From the Peninsula to Maryland: Banks' role in the summer of 1862
Nathaniel Banks was a lifelong politician. When the war began in 1861 Banks was generally well regarded and respected as a former governor of Massachusetts. Because of his respected status he was one of the first men to be appointed by President Lincoln as Major General of the newly raised volunteer troops.
During the 1862 Peninsula Campaign, while McClellan advanced directly on the Confederate capitol at Richmond, Banks and the two divisions he commanded were given the task of preventing Confederate commander, Thomas "Stonewall" Jackson, from reinforcing the defenses of Richmond. Jackson met the challenge and successfully outmaneuvered and outfought not only Banks, but also the armies of Joseph Shields and John Freemont as well. On May 25th, 1862 Banks faced Jackson in the Shenandoah Valley for the last time when he lost the First Battle of Winchester in Winchester, Virginia.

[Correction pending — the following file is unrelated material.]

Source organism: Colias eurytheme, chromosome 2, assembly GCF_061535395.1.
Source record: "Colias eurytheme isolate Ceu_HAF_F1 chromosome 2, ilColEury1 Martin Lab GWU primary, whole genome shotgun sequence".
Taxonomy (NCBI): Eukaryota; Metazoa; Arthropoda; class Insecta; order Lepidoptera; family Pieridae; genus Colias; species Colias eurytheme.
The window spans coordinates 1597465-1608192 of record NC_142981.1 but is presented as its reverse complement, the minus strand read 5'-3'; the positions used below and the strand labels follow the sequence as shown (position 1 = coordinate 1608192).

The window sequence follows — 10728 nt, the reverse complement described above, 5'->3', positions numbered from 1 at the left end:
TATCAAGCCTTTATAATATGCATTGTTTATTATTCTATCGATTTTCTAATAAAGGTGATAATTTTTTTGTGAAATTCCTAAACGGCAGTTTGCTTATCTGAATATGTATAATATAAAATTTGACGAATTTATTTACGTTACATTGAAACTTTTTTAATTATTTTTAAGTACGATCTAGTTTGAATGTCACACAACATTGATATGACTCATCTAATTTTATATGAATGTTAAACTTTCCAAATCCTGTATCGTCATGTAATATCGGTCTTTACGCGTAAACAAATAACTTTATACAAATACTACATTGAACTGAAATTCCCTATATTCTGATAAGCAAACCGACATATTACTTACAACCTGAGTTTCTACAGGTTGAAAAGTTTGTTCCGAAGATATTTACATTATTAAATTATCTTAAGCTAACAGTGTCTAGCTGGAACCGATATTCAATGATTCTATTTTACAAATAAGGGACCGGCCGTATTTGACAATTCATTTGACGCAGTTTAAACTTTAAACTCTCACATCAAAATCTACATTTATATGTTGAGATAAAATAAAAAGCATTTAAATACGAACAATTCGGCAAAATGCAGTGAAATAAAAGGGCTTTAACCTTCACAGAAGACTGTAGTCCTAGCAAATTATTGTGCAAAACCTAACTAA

This defeat was not the last time that Banks faced Jackson on the field of battle, however. Ten weeks later on August 9, Banks again met Jackson, this time at Cedar Mountain, in Culpeper County, Virginia. Though he gained an early advantage against Jackson, a Confederate counterattack by A.P. Hill pushed the advance of Bank's II Corps back. The subsequent arrival by the end of the day of additional elements of Pope's army as well as the remainder of Jackson's command resulted in a two-day stand-off and an indecisive outcome in which both sides claimed victory.
Banks played no significant role in the fighting at the Second Battle of Manassas and missed the Maryland Campaign altogether, sitting out the fighting as commander of the Military District of Washington.
In December of 1862 Banks was moved to New Orleans, Louisiana to take command of the Department of the Gulf. From New Orleans Banks traveled up the Mississippi River and launched an attack on Port Hudson, Louisiana in May 1863. Following the Fall of Vicksburg in July Port Hudson likewise surrendered. Following the Red River Campaign of 1864 Banks was removed from command and sent back to Washington, D.C. where he was placed on leave for the remainder of the war.